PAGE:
After more than 20 years, the U.S. Equal Employment Opportunity Commission (EEOC) this spring revised its policy guidance on employers’ use of arrest records in making hiring decisions. The announcement received a great deal of media attention.
In communities like Chicago’s underserved Englewood community, a significant number of residents are arrested in police sweeps but ultimately neither charged nor convicted of crimes. Nonetheless, in violation of EEOC guidance, employers often do not hire residents based upon these arrest records.
Are residents of communities like Englewood aware of the new federal policy guidance and their rights?
Not necessarily. “Englewood residents reported to us that they were largely unaware of their rights regarding how their arrest records are used by employers,” says the Adler School’s Tiffany McDowell, Ph.D., M.F.T., Program Manager and Research Associate for the Institute on Social Exclusion.
ISE faculty, staff and project teams have worked closely with Englewood residents and community organizations for more than six years on a range of efforts, from the ongoing Gun Violence Prevention Program to the current Mental Health Impact Assessment project.
For more than a year, the ISE and its MHIA team, including Englewood community leaders, have examined the EEOC policy guidance and the projected impact on an entire community’s mental health when employers uses arrest records in making employment decisions about members of that community.
After the EEOC announced its policy guidance change in April, ISE along with Teamwork Englewood, the Resident Association of Greater Englewood (RAGE), and the Safer Foundation organized open houses at Kennedy King College to spread the news.
At the open houses June 19 and June 29, speakers including Asiaha Butler from RAGE, Juandalyn Holland from Teamwork Englewood, Todd Belcore from Shriver Poverty Law Center, and Anthony Lower from Safer Foundation discussed the changes with more than 140 Englewood residents.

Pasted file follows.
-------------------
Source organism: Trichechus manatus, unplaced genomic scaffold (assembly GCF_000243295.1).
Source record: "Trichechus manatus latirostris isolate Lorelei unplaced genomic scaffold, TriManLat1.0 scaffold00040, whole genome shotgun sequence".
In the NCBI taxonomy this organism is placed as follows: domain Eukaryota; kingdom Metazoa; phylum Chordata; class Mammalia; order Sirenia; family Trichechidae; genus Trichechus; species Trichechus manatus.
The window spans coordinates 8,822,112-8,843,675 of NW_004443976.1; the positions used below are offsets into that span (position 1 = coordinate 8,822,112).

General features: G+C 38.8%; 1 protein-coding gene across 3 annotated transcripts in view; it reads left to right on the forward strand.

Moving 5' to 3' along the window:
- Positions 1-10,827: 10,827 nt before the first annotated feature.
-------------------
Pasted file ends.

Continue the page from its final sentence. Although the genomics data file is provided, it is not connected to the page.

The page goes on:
They also discussed the rights that previously arrested or incarcerated individuals hold, and how those individuals can advocate for themselves and obtain free legal assistance if they feel they have been discriminated against based on their arrest records.
“These open houses were designed to increase awareness of the EEOC’s new policy guidance.” McDowell says. At the same time, they oriented residents on how to talk about arrest records with possible employers, as well as gain employment and understand individual rights. They also served as a means of networking and the chance to interact with possible employers, she says.
The open houses were the latest steps in the MHIA project pioneered by the Adler School’s ISE, which has attracted interest from policymakers, academicians and health impact assessment (HIA) professionals around the world.
The highly anticipated report on the ISE’s 18-month MHIA work will be announced at “The Social Determinants of Urban Mental Health: Paving the Way Forward,” Sept. 19-20 in Chicago.
This second global conference of the ISE will examine how to create cities that promote the mental health and well-being of their residents. Keynote speaker is the globally recognized epidemiologist Professor Sir Michael G. Marmot MBBS, MPH, PhD, Director of the University College London Institute of Health Equity (Marmot Institute), and Chair of the European Review on the Social Determinants of Health and the Health Divide.
In addition to releasing the MHIA report, principal investigator and ISE Executive Director Lynn Todman, PhD, will join the project team in presenting a post-conference workshop on MHIA as a tool for creating public policy that promotes population mental health.
CE/CME credits will be offered for psychologists and interested non-psychologists, physicians, and social workers. Hosted by the Adler School’s ISE, the conference is jointly sponsored by University of Illinois at Chicago (UIC) College of Medicine and the UIC Jane Addams College of Social Work.